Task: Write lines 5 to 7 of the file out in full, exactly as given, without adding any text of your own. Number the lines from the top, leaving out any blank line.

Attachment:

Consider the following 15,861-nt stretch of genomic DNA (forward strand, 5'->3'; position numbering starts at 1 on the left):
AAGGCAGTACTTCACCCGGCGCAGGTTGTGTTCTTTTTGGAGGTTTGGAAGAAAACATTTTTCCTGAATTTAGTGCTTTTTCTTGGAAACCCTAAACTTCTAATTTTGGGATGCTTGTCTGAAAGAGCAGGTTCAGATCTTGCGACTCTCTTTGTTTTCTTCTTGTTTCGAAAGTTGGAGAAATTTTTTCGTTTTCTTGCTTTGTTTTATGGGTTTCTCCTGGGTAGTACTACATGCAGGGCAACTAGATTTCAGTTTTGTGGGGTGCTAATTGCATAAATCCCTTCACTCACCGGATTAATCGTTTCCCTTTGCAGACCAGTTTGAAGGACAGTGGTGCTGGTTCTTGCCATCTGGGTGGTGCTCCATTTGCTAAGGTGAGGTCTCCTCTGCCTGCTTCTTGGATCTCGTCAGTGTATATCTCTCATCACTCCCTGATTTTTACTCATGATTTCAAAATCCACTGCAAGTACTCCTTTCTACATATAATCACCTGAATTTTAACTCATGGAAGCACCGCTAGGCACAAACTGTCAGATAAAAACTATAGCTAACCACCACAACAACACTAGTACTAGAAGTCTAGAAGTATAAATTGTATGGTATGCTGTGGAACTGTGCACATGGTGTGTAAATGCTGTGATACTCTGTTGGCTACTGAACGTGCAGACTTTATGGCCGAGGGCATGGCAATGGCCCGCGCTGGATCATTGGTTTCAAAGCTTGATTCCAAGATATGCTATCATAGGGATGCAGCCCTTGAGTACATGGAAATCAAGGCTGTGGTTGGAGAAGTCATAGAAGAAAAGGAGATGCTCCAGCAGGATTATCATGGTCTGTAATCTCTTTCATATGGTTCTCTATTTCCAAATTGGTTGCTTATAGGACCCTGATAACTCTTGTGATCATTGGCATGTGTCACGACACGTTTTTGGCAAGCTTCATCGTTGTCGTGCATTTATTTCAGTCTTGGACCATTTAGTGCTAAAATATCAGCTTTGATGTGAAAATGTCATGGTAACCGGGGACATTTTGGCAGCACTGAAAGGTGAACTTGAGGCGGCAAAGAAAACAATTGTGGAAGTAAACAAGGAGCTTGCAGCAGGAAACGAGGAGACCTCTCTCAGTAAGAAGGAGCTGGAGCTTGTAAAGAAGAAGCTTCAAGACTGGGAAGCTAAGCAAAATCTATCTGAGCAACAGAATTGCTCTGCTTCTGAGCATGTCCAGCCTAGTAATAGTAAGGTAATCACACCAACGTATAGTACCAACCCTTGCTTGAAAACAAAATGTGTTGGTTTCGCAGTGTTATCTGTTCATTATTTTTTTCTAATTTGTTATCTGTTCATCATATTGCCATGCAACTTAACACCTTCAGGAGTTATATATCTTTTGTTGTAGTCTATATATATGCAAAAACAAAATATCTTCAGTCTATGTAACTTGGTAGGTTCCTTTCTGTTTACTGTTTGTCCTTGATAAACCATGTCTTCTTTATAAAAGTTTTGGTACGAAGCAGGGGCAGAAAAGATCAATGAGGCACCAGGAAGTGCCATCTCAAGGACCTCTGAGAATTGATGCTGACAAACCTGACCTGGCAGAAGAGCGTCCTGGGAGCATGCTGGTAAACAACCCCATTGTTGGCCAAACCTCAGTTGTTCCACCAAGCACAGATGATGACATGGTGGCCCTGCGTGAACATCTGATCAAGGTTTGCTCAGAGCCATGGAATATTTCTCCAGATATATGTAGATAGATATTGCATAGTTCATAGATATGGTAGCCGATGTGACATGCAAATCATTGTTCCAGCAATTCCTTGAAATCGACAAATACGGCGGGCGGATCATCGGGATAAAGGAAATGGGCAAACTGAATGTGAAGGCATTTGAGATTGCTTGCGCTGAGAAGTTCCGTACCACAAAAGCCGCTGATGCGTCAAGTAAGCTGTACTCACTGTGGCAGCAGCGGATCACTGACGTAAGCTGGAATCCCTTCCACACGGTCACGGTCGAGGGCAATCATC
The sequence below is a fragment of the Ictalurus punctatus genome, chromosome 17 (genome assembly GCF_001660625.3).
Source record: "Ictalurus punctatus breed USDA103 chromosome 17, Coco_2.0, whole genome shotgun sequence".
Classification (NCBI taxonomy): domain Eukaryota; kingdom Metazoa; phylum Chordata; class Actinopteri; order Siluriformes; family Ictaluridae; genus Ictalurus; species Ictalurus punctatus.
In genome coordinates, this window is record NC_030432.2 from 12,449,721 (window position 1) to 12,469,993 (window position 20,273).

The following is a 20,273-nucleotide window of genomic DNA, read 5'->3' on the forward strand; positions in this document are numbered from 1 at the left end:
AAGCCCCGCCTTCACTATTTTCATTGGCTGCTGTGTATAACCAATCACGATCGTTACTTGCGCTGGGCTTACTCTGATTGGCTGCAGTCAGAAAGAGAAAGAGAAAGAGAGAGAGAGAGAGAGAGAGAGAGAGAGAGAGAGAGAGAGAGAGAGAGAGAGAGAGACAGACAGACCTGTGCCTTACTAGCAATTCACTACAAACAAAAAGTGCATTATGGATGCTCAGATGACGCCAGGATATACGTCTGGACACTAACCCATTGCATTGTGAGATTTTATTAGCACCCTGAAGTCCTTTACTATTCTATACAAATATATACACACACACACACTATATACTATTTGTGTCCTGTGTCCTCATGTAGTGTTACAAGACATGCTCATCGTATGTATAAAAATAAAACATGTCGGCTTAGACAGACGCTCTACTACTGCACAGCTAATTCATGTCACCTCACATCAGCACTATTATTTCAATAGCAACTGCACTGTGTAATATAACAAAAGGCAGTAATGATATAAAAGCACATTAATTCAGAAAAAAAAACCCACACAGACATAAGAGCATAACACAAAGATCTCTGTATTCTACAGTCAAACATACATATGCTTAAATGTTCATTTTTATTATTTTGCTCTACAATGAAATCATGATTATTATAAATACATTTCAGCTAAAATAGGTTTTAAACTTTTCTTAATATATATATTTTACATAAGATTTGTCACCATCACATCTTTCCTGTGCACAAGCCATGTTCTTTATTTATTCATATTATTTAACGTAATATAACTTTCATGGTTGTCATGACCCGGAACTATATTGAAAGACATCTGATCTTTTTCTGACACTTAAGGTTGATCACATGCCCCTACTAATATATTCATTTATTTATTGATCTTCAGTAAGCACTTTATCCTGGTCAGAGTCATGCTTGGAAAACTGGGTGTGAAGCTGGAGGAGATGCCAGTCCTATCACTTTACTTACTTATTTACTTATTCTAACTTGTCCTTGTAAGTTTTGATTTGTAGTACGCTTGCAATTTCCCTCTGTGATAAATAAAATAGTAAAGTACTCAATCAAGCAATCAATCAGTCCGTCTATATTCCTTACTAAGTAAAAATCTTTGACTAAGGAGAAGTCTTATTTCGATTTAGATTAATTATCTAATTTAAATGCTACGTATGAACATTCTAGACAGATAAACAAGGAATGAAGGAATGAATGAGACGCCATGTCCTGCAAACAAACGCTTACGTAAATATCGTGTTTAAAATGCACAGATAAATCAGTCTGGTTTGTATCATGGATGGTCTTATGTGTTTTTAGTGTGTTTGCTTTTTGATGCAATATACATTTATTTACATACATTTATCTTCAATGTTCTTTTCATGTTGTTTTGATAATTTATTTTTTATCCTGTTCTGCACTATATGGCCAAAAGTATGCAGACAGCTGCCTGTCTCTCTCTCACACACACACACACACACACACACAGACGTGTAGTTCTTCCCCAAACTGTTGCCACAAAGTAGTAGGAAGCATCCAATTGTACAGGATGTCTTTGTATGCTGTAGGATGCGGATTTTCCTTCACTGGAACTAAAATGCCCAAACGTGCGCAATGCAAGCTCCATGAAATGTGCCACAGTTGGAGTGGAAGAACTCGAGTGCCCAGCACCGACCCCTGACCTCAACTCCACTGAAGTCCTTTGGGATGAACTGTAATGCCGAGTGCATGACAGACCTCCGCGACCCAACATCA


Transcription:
Classification (NCBI taxonomy): domain Eukaryota; kingdom Metazoa; phylum Chordata; class Actinopteri; order Siluriformes; family Ictaluridae; genus Ictalurus; species Ictalurus punctatus.
In genome coordinates, this window is record NC_030432.2 from 12,449,721 (window position 1) to 12,469,993 (window position 20,273).

The following is a 20,273-nucleotide window of genomic DNA, read 5'->3' on the forward strand; positions in this document are numbered from 1 at the left end: